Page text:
Most families, especially with children, rely on multiple incomes to handle modern expenses that come with raising kids.
However, recent reports state 7 out of 10 American households still do not have enough available funds to cover the cost if one of those primary wage earners were to pass away. Yet many of these American families are putting off purchasing life insurance because they need to put their money towards other financial responsibilities.
Purchasing joint life insurance, like a second to die policy can be a great solution to this financial dilemma for both couples and business partners. Below, you’re going to learn what a second to die life insurance policy is, and why it might be a good purchase for you and your family.
What is Joint Life Insurance?
What is a Second-to-Die Policy?
Who Needs Second-to-Die Life Insurance?
Benefits of Second-to-Die Life Insurance
Cons of Second-to-Die Policies
Best Companies for a Second-to-Die Policy
Second-to-Die Life Insurance Rates
Finding the Best Second-to-Die Policiy
What is a Joint Life Insurance Policy?
- First-to-Die life insurance
- Second-to-Die (aka “survivorship”) life insurance
Each have benefits and drawbacks that we will cover below, but here is the main difference.
When is the Face Amount Paid Under a Joint Life or Survivor Policy?
For a first-to-die joint life insurance policy, the face amount is paid after one of the two insureds passes away. If you have survivorship life insurance, also known as a second-to-die policy, the face amount will be paid out to a beneficiary after both insureds die.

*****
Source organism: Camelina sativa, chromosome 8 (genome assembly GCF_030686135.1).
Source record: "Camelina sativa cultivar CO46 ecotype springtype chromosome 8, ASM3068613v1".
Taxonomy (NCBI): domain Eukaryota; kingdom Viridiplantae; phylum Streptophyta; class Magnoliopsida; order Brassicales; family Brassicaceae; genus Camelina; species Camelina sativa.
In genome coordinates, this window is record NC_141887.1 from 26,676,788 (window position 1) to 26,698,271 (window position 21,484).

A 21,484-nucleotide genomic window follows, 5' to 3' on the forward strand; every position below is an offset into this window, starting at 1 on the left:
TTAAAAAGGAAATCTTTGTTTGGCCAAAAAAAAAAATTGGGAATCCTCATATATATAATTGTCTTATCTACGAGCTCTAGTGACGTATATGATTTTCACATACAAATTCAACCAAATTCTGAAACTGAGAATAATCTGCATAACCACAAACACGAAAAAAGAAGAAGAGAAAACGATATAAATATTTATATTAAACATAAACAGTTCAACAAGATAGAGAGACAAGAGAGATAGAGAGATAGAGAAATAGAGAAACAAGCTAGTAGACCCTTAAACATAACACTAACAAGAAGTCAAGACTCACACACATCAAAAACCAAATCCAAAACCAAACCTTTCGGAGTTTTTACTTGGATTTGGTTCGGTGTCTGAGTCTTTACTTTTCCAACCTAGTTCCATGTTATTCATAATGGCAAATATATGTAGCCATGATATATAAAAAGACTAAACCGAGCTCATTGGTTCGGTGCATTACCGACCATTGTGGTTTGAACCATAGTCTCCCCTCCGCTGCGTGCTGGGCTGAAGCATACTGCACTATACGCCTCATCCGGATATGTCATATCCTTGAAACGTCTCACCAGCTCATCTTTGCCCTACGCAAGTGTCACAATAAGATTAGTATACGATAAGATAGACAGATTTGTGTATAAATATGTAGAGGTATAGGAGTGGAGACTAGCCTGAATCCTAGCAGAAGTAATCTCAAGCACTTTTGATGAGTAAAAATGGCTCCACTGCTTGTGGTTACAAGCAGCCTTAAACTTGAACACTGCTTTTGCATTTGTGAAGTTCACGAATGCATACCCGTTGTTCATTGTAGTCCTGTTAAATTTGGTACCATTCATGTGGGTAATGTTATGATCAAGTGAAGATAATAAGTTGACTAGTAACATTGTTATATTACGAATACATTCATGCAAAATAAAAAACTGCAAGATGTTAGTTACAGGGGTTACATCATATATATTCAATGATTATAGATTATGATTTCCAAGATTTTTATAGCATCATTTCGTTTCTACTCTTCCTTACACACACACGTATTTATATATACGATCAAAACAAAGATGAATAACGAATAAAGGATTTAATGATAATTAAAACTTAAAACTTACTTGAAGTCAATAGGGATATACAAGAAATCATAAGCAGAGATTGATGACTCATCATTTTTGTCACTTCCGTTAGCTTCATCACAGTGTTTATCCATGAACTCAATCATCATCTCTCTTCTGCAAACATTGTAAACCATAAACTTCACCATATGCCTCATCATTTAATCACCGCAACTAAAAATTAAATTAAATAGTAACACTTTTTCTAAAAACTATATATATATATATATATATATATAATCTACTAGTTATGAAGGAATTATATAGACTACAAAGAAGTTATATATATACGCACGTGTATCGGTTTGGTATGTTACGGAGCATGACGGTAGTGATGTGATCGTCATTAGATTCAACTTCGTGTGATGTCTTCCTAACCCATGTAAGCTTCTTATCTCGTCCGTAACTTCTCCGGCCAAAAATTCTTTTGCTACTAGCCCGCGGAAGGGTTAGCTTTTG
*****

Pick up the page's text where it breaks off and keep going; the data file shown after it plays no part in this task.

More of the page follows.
About First-to-Die Life Insurance
First-to-Die joint life insurance is when a couple or business partners purchase a permanent or term life insurance together. The life insurance coverage is issued as one policy with one premium amount but names two insureds (usually a couple or business partners).
Under the first-to-die joint life insurance policy terms, the life insurer would pay the face amount when the first person dies. The remaining partner will receive a lump sum death benefit.
Once the death claim is paid then the policy is null and void. The remaining insured would no longer have life insurance.
Families that do have children and both spouses work would greatly benefit from a first-to-die life insurance policy. The premium would be less than paying for two separate life insurance plans. Yet both working parents are covered so the payout from a death claim would certainly help cover the lost spouse’s missing income.
When it comes to life insurance for business owners, the payout from a first-to-die policy could provide a company with much-needed cash to continue operations and cover business debts in the event of a principal partner dying.
There are a handful of life insurance companies that sell “first-to-die” life insurance coverage while many others allow you to add a “first-to-die” benefit rider to a traditional permanent or term life policy.
What is a Second-to-Die Policy?
Second-to-die joint life insurance policies (also called “survivorship” or “last survivor” life insurance) are policies that pay out when the second insured dies.
After the first insured dies, the second insured will continue to pay the life insurance premium until they pass away. At that point, a death benefit will be paid to the named beneficiary.
Who Needs Second-to-Die Life Insurance?
Survivorship policies are mostly used for small businesses or for extremely wealthy individuals that maintain large estates.
Last survivor life insurance is intended to protect personal or company assets from being hit with inheritance taxes.